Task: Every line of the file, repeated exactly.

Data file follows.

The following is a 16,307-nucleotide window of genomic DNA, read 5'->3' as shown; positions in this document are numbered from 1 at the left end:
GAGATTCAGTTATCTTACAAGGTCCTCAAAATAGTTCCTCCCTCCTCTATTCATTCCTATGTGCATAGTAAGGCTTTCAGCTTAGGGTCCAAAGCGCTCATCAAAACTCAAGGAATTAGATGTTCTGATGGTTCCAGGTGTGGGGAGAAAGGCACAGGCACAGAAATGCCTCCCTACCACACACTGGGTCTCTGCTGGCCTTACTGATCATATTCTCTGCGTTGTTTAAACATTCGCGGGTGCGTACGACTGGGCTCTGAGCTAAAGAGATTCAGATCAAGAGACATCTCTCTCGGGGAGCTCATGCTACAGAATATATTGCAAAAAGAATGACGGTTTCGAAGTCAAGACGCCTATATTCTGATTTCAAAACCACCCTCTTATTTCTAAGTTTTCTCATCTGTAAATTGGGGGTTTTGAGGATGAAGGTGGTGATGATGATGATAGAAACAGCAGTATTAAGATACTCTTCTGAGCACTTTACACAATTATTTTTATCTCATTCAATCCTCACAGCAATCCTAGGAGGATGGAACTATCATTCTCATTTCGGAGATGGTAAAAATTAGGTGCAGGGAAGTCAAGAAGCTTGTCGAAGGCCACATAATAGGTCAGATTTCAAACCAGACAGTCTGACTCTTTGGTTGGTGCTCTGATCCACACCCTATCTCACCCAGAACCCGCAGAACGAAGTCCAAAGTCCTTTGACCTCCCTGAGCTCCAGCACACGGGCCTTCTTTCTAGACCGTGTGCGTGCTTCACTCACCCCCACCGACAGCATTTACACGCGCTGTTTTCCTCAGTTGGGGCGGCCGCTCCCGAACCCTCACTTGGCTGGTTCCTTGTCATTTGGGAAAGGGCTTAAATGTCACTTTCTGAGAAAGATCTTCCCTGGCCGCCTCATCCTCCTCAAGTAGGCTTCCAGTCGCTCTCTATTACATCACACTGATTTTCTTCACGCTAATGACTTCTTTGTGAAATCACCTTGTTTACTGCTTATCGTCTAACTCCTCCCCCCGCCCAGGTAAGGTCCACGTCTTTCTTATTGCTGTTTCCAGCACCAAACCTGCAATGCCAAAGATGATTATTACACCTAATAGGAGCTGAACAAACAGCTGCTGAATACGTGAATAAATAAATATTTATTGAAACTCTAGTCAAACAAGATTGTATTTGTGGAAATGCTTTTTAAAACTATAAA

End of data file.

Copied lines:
The following is a 16,307-nucleotide window of genomic DNA, read 5'->3' as shown; positions in this document are numbered from 1 at the left end:
GAGATTCAGTTATCTTACAAGGTCCTCAAAATAGTTCCTCCCTCCTCTATTCATTCCTATGTGCATAGTAAGGCTTTCAGCTTAGGGTCCAAAGCGCTCATCAAAACTCAAGGAATTAGATGTTCTGATGGTTCCAGGTGTGGGGAGAAAGGCACAGGCACAGAAATGCCTCCCTACCACACACTGGGTCTCTGCTGGCCTTACTGATCATATTCTCTGCGTTGTTTAAACATTCGCGGGTGCGTACGACTGGGCTCTGAGCTAAAGAGATTCAGATCAAGAGACATCTCTCTCGGGGAGCTCATGCTACAGAATATATTGCAAAAAGAATGACGGTTTCGAAGTCAAGACGCCTATATTCTGATTTCAAAACCACCCTCTTATTTCTAAGTTTTCTCATCTGTAAATTGGGGGTTTTGAGGATGAAGGTGGTGATGATGATGATAGAAACAGCAGTATTAAGATACTCTTCTGAGCACTTTACACAATTATTTTTATCTCATTCAATCCTCACAGCAATCCTAGGAGGATGGAACTATCATTCTCATTTCGGAGATGGTAAAAATTAGGTGCAGGGAAGTCAAGAAGCTTGTCGAAGGCCACATAATAGGTCAGATTTCAAACCAGACAGTCTGACTCTTTGGTTGGTGCTCTGATCCACACCCTATCTCACCCAGAACCCGCAGAACGAAGTCCAAAGTCCTTTGACCTCCCTGAGCTCCAGCACACGGGCCTTCTTTCTAGACCGTGTGCGTGCTTCACTCACCCCCACCGACAGCATTTACACGCGCTGTTTTCCTCAGTTGGGGCGGCCGCTCCCGAACCCTCACTTGGCTGGTTCCTTGTCATTTGGGAAAGGGCTTAAATGTCACTTTCTGAGAAAGATCTTCCCTGGCCGCCTCATCCTCCTCAAGTAGGCTTCCAGTCGCTCTCTATTACATCACACTGATTTTCTTCACGCTAATGACTTCTTTGTGAAATCACCTTGTTTACTGCTTATCGTCTAACTCCTCCCCCCGCCCAGGTAAGGTCCACGTCTTTCTTATTGCTGTTTCCAGCACCAAACCTGCAATGCCAAAGATGATTATTACACCTAATAGGAGCTGAACAAACAGCTGCTGAATACGTGAATAAATAAATATTTATTGAAACTCTAGTCAAACAAGATTGTATTTGTGGAAATGCTTTTTAAAACTATAAA